Later Victorian Portraits Catalogue

John Collier (1850-1934), Portrait painter and writer on art

Portrait painter; born 27 January 1850, in London, son of lawyer Lord Monkswell. Studied at the Slade and in Munich and Paris; exhibited at Royal Academy from 1874 and made his name as a proficient and prolific portraitist – nine works by Collier are in the National Portrait Gallery collection together with a copy of his Sitter Book – but also produced historical scenes (e.g., Lady Godiva, c.1897; Herbert AGM, Coventry) and ‘problem pictures’; in painting he favoured ‘absolute truth to nature’ above artistic flair,[1] an approach emphasized in his writings such as The Art of Portrait Painting (1905); first married to Marion Huxley (see NPG 6032) and then to her youngest sister Ethel, in defiance of civil law; an avowed rationalist in regard to belief; died 11 April 1934, in London.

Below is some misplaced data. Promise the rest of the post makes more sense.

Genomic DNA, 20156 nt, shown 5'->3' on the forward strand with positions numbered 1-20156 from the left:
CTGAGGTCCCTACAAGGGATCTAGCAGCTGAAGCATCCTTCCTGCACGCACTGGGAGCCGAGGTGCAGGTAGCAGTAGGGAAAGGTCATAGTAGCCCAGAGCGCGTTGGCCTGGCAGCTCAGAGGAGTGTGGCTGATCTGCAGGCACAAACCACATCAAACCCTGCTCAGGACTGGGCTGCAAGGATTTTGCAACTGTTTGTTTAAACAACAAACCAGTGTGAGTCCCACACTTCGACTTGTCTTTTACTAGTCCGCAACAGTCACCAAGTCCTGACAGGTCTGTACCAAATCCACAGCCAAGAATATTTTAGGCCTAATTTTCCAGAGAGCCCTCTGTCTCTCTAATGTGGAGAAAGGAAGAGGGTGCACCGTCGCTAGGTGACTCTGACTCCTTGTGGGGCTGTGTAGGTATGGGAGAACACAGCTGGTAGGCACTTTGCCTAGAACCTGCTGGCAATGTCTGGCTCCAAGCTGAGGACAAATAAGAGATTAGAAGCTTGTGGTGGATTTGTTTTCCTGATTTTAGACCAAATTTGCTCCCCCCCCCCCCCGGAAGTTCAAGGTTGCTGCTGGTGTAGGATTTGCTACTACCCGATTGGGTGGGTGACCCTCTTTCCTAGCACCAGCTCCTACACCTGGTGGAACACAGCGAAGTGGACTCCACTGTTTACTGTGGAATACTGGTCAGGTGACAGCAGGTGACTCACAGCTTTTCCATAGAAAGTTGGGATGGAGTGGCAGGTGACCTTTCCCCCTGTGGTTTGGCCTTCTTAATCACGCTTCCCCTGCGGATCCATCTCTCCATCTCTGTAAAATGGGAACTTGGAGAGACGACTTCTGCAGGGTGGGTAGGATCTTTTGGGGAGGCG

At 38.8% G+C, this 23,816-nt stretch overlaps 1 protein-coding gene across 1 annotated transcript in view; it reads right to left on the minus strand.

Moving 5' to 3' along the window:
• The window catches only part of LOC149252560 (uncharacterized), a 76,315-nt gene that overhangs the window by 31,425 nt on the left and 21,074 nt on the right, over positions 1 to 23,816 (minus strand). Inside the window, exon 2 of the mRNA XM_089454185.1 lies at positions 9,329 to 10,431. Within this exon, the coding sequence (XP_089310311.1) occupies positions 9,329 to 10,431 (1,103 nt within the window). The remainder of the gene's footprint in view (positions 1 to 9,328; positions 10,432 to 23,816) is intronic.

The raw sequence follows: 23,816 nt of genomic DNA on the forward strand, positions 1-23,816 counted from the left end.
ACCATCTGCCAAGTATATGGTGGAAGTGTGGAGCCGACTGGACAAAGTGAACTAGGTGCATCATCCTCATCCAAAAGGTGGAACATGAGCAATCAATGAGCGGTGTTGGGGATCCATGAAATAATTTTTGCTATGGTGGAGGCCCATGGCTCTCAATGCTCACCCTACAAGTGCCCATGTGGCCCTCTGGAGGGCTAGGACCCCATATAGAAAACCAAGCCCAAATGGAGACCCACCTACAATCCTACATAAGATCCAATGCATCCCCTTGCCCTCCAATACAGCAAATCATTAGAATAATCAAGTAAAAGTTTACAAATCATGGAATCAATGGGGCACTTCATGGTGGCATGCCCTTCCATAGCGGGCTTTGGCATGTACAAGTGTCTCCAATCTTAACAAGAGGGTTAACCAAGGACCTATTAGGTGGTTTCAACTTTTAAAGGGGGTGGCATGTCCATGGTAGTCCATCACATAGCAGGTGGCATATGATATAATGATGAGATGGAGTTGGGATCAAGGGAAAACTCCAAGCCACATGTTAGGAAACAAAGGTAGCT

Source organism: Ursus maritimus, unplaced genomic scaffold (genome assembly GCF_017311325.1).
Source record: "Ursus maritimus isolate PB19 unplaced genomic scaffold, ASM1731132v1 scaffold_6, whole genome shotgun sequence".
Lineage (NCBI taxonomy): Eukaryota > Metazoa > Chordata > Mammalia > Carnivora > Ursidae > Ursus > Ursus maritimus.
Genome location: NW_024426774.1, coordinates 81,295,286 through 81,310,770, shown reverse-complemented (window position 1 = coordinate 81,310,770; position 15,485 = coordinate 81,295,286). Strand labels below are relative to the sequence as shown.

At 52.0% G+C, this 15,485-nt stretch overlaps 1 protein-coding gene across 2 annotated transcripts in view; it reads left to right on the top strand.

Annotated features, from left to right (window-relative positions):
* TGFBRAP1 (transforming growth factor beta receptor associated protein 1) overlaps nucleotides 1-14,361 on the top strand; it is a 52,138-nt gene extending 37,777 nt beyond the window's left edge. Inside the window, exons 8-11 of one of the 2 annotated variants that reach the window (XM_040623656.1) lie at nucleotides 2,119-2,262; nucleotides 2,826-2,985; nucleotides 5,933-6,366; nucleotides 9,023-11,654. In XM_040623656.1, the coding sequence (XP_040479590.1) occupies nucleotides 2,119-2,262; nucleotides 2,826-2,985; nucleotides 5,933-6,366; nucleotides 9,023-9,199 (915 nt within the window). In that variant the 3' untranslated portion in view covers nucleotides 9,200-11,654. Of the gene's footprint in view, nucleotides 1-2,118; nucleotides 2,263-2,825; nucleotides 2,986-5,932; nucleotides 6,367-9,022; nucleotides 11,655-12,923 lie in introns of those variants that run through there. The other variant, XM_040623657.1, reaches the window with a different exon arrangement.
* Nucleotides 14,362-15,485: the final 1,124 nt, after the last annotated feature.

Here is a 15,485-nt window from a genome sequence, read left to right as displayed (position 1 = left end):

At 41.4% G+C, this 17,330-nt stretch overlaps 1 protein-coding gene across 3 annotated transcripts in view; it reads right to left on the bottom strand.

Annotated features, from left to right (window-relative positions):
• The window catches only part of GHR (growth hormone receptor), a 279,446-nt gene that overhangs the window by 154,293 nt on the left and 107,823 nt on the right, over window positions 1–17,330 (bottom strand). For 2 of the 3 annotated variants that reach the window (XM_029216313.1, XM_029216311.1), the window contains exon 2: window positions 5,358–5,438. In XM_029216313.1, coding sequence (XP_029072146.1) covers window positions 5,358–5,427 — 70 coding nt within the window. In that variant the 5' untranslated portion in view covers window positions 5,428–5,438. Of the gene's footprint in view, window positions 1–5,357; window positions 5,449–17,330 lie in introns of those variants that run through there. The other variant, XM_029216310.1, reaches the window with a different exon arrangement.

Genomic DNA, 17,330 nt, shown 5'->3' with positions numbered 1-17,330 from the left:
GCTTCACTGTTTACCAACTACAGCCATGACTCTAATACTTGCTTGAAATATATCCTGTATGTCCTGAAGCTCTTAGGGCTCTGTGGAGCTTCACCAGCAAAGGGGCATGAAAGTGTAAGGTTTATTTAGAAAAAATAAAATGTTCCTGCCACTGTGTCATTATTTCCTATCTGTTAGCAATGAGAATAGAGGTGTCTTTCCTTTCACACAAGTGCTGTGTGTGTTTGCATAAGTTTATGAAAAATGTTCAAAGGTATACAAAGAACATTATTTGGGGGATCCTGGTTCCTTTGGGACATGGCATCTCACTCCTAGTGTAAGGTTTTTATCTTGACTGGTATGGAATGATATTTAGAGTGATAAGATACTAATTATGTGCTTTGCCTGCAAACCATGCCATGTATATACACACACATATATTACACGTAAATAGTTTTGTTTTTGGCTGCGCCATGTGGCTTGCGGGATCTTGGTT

Described in his obituary as ‘a thin, bearded man [who] gave the impression of polite independence – a sort of quiet ruthlessness – in personal intercourse’,[2] he was by a later commentator called ‘small, fair, bespectacled [and] stuttering’.[3]

Dr Jan Marsh

Footnotesback to top

[1] W.H. Pollock, AJ 1894, p.66; Springhall 2004.
[2] The Times, 12 Apr. 1934.
[3] Desmond 1994–7, vol.2, p.120.

Referencesback to top

Chiarini 1979
Chiarini, M., Gli Uffizi: Catalogo generale, Florence, 1979.

Desmond 1994–7
Desmond, A., Huxley, vol.1. The Devil’s Disciple, vol.2. Evolution’s High Priest, London, 1994–7.

Henrey 1937
Henrey, Mrs R., A Century Between, London, 1937.

Springall 2004
Springall, J., ‘Collier, John (1850–1934)’, ODNB, Oxford, 2004; online ed., May 2006.